Where have all the stars gone?

Seen any stars in B.C. lately?

No, I’m not talking about the ones you see when you look up at the night sky, or the ones you see when you open a ‘People Magazine’. I’m talking about sea stars. If you haven’t seen many in British Columbia for a while, that’s because things aren’t going particularly well for the sea stars.

What’s going on!?

la-sci-sn-sea-star-wasting-syndrome-virus-foun-001

Slowly decomposing sea star. Image source: http://www.latimes.com

In the beginning of 2013, vast populations of starfish began dying off mysteriously on the west coast of North America, primarily in British Columbia and Washington waters. Several species of sea stars were being reported to be slowly decomposing, with their limbs detaching from their central body, or disc. What was the cause? Sea Star Wasting Syndrome (or Starfish Wasting Syndrome).

Sea Star Wasting Syndrome

The cause of Sea Star Wasting Syndrome is a mystery. There have been several past events where mass die-offs of sea stars have been reported: 1972 on the east coast, 1978 in California, and the most recent event beginning in 2013 and spreading from Alaska down to the Gulf of Mexico.

What’s Being Done?

Scientists are working to try and identify a cause for these massive die-offs of sea stars, but the disease still remains poorly understood. The media has taken the issue into their hands, blaming sources such as Fukushima radiation; however, no evidence to back up this lofty claim exists. Recent research is showing that the likely culprit may be a densovirus (SSaDV), but even though this appears to be a likely candidate, the ultimate cause of the outbreak remains unclear.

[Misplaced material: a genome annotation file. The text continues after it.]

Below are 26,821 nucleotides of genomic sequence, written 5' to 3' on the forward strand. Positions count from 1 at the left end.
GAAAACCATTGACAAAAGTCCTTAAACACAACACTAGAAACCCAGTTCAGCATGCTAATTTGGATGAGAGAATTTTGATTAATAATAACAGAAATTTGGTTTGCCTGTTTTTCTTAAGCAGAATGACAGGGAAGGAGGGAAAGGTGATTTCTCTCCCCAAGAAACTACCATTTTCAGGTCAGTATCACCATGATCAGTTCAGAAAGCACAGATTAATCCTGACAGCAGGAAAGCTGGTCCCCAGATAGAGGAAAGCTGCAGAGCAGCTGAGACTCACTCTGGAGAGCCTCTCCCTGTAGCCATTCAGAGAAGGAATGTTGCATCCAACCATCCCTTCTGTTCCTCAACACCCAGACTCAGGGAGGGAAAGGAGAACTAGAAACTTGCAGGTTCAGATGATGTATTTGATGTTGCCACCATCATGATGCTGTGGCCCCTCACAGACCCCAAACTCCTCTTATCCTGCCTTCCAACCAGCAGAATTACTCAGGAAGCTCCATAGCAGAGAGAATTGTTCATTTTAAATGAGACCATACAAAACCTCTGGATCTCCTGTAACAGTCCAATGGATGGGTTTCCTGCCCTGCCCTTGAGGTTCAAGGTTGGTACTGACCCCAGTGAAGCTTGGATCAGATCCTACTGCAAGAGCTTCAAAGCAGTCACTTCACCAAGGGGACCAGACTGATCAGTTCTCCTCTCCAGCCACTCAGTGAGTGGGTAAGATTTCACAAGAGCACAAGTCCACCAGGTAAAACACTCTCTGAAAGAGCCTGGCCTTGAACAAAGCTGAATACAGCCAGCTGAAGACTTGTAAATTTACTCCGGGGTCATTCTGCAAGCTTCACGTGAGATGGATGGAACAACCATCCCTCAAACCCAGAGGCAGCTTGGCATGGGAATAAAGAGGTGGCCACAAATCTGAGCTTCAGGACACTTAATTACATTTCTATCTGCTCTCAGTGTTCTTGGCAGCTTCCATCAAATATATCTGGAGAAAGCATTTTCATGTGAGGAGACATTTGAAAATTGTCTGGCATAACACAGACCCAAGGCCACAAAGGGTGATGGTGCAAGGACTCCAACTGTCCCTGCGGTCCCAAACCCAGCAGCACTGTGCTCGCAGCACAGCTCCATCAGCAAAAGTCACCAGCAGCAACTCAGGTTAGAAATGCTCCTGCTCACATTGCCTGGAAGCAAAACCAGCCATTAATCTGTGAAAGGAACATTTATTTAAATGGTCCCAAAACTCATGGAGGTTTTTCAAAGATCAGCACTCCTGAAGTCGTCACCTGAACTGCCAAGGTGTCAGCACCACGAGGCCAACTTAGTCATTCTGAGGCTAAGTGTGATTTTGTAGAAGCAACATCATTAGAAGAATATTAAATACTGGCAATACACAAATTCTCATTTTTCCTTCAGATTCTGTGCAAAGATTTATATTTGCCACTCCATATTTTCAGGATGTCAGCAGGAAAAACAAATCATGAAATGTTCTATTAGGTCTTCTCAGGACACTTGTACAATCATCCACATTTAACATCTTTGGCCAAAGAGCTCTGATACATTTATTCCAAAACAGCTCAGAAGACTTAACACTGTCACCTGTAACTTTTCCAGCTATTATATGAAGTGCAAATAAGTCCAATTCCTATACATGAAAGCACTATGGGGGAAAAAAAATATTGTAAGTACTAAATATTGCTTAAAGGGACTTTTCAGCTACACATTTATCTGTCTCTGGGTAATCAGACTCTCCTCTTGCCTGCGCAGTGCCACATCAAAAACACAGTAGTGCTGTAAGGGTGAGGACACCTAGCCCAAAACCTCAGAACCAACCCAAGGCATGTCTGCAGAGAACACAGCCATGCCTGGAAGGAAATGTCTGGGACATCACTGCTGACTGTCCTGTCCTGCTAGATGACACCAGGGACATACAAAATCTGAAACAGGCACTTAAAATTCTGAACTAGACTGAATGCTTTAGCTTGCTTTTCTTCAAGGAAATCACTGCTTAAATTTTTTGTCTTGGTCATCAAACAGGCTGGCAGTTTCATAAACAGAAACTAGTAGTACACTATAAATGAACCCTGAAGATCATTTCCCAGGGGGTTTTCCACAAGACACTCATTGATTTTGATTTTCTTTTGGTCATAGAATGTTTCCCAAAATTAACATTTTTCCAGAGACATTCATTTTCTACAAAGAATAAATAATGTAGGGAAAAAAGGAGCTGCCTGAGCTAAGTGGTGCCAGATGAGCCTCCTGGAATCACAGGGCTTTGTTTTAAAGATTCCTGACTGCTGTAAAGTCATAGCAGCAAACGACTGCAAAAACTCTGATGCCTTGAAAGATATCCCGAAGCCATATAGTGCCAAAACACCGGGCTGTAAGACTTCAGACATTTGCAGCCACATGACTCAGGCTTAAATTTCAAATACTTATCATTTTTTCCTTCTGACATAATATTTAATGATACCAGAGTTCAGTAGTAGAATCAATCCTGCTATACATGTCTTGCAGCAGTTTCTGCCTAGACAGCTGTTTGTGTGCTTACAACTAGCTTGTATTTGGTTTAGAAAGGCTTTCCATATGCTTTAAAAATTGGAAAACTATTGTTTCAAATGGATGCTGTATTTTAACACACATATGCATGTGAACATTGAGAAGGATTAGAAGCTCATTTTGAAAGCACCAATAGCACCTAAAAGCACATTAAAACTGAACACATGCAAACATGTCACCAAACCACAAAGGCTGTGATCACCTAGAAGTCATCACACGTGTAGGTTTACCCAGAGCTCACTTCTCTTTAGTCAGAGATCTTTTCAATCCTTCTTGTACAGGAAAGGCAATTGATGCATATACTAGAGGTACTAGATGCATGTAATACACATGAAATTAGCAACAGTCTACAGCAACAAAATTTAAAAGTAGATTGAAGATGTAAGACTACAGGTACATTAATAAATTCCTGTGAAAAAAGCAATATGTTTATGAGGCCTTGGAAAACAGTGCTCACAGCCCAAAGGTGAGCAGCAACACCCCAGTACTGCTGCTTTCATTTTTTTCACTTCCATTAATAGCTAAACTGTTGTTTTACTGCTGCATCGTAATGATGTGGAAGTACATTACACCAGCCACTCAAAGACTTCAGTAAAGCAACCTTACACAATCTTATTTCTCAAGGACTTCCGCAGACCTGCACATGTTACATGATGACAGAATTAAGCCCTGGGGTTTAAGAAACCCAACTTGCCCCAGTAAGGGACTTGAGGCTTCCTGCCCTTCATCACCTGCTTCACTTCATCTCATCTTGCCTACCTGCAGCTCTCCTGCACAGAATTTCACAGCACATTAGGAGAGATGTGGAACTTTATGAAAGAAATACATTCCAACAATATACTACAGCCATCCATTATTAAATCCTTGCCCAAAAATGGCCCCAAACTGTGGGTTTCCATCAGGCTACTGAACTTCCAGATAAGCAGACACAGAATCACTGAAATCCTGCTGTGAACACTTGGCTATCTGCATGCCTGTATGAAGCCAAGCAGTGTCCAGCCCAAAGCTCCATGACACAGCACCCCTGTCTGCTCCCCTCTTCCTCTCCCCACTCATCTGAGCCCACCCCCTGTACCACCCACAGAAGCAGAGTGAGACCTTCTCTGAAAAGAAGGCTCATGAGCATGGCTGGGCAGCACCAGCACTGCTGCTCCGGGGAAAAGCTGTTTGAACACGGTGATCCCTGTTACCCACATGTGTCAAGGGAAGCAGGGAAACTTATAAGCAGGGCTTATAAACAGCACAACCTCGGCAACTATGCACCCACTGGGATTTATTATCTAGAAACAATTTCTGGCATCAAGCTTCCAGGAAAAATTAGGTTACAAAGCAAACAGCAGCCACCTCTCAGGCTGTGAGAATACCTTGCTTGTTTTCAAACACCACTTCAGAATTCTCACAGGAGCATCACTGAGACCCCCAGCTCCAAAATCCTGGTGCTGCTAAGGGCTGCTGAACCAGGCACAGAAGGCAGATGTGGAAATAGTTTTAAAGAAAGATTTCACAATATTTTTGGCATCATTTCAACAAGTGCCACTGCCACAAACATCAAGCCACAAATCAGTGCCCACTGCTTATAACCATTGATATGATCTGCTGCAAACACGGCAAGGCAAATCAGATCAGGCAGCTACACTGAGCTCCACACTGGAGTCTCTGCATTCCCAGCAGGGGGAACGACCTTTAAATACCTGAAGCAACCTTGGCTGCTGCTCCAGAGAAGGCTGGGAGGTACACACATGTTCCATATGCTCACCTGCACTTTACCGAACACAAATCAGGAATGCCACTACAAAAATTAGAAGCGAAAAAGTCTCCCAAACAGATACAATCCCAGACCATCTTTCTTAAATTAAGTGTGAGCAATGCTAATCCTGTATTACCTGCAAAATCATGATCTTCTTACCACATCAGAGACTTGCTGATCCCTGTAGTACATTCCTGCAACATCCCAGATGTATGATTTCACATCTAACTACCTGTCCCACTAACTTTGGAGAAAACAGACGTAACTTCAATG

Now What?…

starfish-face-extinction

Scientists are working hard to try and identify the cause of the disease. Here a diver does surveys in Oregon. Image source: http://www.inhabitat.com

Seeing as it is still a bit of a mystery, it’s not entirely clear what the future holds for our little sea stars. Links to elevated temperatures due to climate change are thought to be a factor in the most recent outbreak, leading to the possibility that this disease is only just getting started as climate change carries on. There are thoughts within the scientific community that the disease may begin to jump to other species of echinoderms as well such as sea urchins and sea cucumbers.

The moral of the story is we need more research. We need to more completely understand the cause of what is killing off sea stars along the coast. You can help too! Scientists are trying to track the outbreak, so if you discover any stars that appear to be suffering from the disease, report them here.

Godspeed little stars…

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Follow the author on Twitter:

@SteveHealy4

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